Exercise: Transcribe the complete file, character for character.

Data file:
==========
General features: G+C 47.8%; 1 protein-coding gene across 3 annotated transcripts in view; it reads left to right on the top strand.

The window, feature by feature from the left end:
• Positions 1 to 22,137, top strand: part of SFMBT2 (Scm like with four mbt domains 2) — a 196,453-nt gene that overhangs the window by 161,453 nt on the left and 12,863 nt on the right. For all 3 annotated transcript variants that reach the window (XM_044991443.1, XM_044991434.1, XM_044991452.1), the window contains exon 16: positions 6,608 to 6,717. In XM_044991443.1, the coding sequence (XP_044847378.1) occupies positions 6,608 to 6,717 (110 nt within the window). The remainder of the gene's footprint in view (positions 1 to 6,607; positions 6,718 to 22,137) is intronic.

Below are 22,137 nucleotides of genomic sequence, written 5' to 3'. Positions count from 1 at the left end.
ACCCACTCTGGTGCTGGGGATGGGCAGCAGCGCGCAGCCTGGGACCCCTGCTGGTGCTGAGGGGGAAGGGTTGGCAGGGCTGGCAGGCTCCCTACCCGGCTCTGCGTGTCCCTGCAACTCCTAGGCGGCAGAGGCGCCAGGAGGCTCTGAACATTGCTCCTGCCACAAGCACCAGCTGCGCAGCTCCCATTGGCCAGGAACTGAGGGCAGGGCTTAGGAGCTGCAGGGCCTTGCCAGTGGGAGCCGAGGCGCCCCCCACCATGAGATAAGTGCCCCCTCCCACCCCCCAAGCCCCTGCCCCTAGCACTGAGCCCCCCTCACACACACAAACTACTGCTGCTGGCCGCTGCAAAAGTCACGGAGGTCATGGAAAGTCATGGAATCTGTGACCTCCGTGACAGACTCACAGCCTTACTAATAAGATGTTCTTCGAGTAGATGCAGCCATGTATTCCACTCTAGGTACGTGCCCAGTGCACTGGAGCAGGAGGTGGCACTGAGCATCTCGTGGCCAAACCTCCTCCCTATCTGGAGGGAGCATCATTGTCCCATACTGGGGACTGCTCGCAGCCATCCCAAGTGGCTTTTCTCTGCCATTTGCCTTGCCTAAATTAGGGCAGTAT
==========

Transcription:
General features: G+C 47.8%; 1 protein-coding gene across 3 annotated transcripts in view; it reads left to right on the top strand.

The window, feature by feature from the left end:
• Positions 1 to 22,137, top strand: part of SFMBT2 (Scm like with four mbt domains 2) — a 196,453-nt gene that overhangs the window by 161,453 nt on the left and 12,863 nt on the right. For all 3 annotated transcript variants that reach the window (XM_044991443.1, XM_044991434.1, XM_044991452.1), the window contains exon 16: positions 6,608 to 6,717. In XM_044991443.1, the coding sequence (XP_044847378.1) occupies positions 6,608 to 6,717 (110 nt within the window). The remainder of the gene's footprint in view (positions 1 to 6,607; positions 6,718 to 22,137) is intronic.

Below are 22,137 nucleotides of genomic sequence, written 5' to 3'. Positions count from 1 at the left end.
ACCCACTCTGGTGCTGGGGATGGGCAGCAGCGCGCAGCCTGGGACCCCTGCTGGTGCTGAGGGGGAAGGGTTGGCAGGGCTGGCAGGCTCCCTACCCGGCTCTGCGTGTCCCTGCAACTCCTAGGCGGCAGAGGCGCCAGGAGGCTCTGAACATTGCTCCTGCCACAAGCACCAGCTGCGCAGCTCCCATTGGCCAGGAACTGAGGGCAGGGCTTAGGAGCTGCAGGGCCTTGCCAGTGGGAGCCGAGGCGCCCCCCACCATGAGATAAGTGCCCCCTCCCACCCCCCAAGCCCCTGCCCCTAGCACTGAGCCCCCCTCACACACACAAACTACTGCTGCTGGCCGCTGCAAAAGTCACGGAGGTCATGGAAAGTCATGGAATCTGTGACCTCCGTGACAGACTCACAGCCTTACTAATAAGATGTTCTTCGAGTAGATGCAGCCATGTATTCCACTCTAGGTACGTGCCCAGTGCACTGGAGCAGGAGGTGGCACTGAGCATCTCGTGGCCAAACCTCCTCCCTATCTGGAGGGAGCATCATTGTCCCATACTGGGGACTGCTCGCAGCCATCCCAAGTGGCTTTTCTCTGCCATTTGCCTTGCCTAAATTAGGGCAGTAT